The US has taken an initiative to spread the counter-extremist message across Pakistan to prevent the breeding of extremism and to deradicalise militants who were completely taken by the jihadist ideology — which is a tough battle becausePakistan is, perhaps, the only country where the state, with funding from US andSaudi Arabia, financed and trained jihadis to fight Soviet Russia and did nothing todeprogram the mujahideen after the war was over.
The one of its kind three-person unit, whose aim is to support grassroots groups and moderate religious leaders to counter extremist ideology, started operating in Pakistan last July.
Sultan Mehmood Gujar, 46, a property dealer by profession, is reported to be one of the many staunch supporters of the “holy war.” But his views changed after listening to a 40-day lecture series offering a counter narrative to jihad. Hopefully, this measure will prevent the youth from joining radical groups and deradicalise militants — if the message seeps in!
For over a decade, Pakistan has endured the wrath of extremist ideology that has successfully bred terrorism and convinced many to blow themselves up to “fight theInfidels” in foreign soil and even perish those Muslims who do not subscribe to the cause on home ground. But have the leaders done anything besides giving lip service to its people on combating violent extremism?
“Pakistan has done absolutely nothing to deradicalise the militants,” said Tariq Pervez, ex-chairman National Counter-Terrorism Authority (NACTA). “World over, one dimension for deradicalisation is to rehabilitate those people who are in jails on terrorism charges.”
If the al Qaeda poster boy, Dr. Fadl, can take a U-turn in the jail and write a book titled “Rationalising Jihad in Egypt and the World” that shattered the extremist ideology, it gives cause to believe that rehabilitation is possible no matter how brainwashed the person is.
Saudi Arabia has been running terrorist rehabilitation programs for ex-Guantanamo detainees. And the kingdom officials claim to have 80 per cent success rate. However, they have enormous resources and are seemingly committed to make a change as well.
But in Pakistan, initiatives to counter-violent extremism pose a difficulty when the subject starts to question the legitimacy of the program. “The problem is that conspicuous support from Western governments for ‘moderate Islam’ is usually counterproductive, in that it contaminates the moderates with the stain of association with Western policies, notably support for unpopular despotic regimes, unjust financial systems, and hard-line backing for Israeli policies,” wrote Tim Winter, lecturer of Islamic Science at Cambridge University. “To accept such support is usually a kiss of death, and strengthens the hand of the radicals.”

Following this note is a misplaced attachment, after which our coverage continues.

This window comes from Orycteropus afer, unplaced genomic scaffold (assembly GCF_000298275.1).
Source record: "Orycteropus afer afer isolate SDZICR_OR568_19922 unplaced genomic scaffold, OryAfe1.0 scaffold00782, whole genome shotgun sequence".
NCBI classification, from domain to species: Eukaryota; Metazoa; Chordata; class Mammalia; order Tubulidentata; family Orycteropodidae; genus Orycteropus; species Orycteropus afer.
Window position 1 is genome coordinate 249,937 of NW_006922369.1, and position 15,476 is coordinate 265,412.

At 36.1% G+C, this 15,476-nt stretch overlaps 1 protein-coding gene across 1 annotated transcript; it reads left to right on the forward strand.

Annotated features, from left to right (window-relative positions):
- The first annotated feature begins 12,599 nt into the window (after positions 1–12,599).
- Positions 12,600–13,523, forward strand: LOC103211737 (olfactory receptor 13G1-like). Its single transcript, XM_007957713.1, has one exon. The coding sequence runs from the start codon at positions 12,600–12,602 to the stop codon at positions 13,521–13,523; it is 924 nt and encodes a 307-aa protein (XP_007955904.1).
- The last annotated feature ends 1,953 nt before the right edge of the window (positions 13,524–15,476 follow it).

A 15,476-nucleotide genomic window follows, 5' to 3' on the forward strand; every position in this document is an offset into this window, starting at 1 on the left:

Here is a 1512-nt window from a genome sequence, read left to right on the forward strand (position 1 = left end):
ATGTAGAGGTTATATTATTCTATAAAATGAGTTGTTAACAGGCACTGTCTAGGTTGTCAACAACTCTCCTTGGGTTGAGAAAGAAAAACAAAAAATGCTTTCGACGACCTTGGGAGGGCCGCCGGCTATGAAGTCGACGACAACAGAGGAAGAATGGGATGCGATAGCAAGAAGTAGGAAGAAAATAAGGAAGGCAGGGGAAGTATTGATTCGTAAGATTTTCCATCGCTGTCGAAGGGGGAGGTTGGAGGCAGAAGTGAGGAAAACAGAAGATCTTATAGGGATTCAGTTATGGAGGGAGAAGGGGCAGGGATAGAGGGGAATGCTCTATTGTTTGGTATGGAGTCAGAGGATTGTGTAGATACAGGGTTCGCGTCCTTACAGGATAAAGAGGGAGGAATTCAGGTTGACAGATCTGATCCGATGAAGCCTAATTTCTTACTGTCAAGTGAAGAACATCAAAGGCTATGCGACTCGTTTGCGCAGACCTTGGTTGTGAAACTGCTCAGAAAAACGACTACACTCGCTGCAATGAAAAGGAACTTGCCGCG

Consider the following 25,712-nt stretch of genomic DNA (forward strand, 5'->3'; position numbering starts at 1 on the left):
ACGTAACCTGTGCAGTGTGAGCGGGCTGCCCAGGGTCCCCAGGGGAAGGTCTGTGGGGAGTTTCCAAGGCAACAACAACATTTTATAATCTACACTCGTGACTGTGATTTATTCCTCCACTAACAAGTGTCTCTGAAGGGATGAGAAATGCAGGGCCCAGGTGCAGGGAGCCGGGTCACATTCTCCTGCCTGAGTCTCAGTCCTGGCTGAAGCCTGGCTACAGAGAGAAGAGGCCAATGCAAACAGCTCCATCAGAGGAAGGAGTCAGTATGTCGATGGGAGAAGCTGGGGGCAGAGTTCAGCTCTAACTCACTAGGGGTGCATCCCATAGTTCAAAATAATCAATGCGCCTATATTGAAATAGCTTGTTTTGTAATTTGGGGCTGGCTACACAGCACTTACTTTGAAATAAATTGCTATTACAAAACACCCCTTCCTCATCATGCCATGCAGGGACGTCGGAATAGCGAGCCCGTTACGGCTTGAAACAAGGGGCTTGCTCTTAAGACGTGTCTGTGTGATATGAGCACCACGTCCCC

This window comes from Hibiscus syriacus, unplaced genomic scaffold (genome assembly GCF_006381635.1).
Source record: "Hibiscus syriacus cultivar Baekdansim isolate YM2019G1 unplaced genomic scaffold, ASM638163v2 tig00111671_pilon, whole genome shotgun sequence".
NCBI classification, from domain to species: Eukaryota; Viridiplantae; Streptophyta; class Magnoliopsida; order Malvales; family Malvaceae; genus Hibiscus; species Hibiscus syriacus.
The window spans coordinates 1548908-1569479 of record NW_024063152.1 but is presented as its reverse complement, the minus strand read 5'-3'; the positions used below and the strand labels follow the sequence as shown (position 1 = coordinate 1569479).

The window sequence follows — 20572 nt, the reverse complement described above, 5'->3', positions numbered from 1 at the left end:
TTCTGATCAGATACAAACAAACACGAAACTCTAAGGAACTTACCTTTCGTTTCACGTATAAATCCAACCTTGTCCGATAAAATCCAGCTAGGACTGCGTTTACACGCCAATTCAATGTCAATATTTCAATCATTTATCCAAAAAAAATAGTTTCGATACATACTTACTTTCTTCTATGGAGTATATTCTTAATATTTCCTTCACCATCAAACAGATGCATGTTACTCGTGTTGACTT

Perhaps this is why the US is leveraging local groups and moderate religious leaders.Knowing how keen the Pakistani government is to fight terrorism, one can only rely on grassroots initiatives.
“The problem with the groups working on ground is that their efforts are not coordinated,” said Mr. Pervez. "People were systematically radicalised in GeneralMuhammad Zia-ul-Haq’s regime and a greater effort is required to deradicalise the militant psyche and to neutralise the breeding grounds."
Akbar Ahmed, author of “Journey into Islam,” rightly noted: “unless these [initiatives] are conducted on a national scale, they will only create the smallest of dents in Pakistani society.”
And that’s not it.
Militant material is readily available on social media that adds another tier to the problem. “US policy makers have focused on YouTube because videos are one of the most effective tools for radical recruiters,” wrote J.M. Berger, author of “Jihad Joe” said in an email.
“Facebook has a constantly growing body of radical material available, and there hasn’t been much focus on policing it…Over the last year, we’ve seen a surge of violence-oriented radicals using Twitter.”
With the growing difficulty to prevent radicalisation and rehabilitate militants, there is a lot more that needs to be done by parents, imams, scholars, teachers, and the entire society to promote the message of mercy and compassion.
“With the growth of new media, it is important for prominent and trusted voices to get on television, Facebook, YouTube and Twitter to help counter narratives which might promote extremism,” wrote Arsalan Iftikhar, author of “Islamic Pacifism: Global Muslims in the Post-Osama Era” He added: “Since many youth are quite impressionable, it is important to get to them at an early age.”
Imams and religious scholars, across the globe, tweet and update their Facebook statuses and fan pages regularly, often with a thought-provoking line or a religious quote, there is a dire need to counter extremist ideology on networking sites, regardless of how unpalatable it may be to the followers.
A national security analyst, speaking off the record, said that counter narratives would work when one person hears from 10,000 voices that militant ideology is unfounded and unjust.
I wish we could rely on Jon Stewart to spread the counter-extremist message, like we’re depending on him to counter Islamophobia on The Daily Show, but we really need to mobilise the entire Muslim community if we really want to counter the extremist ideology.
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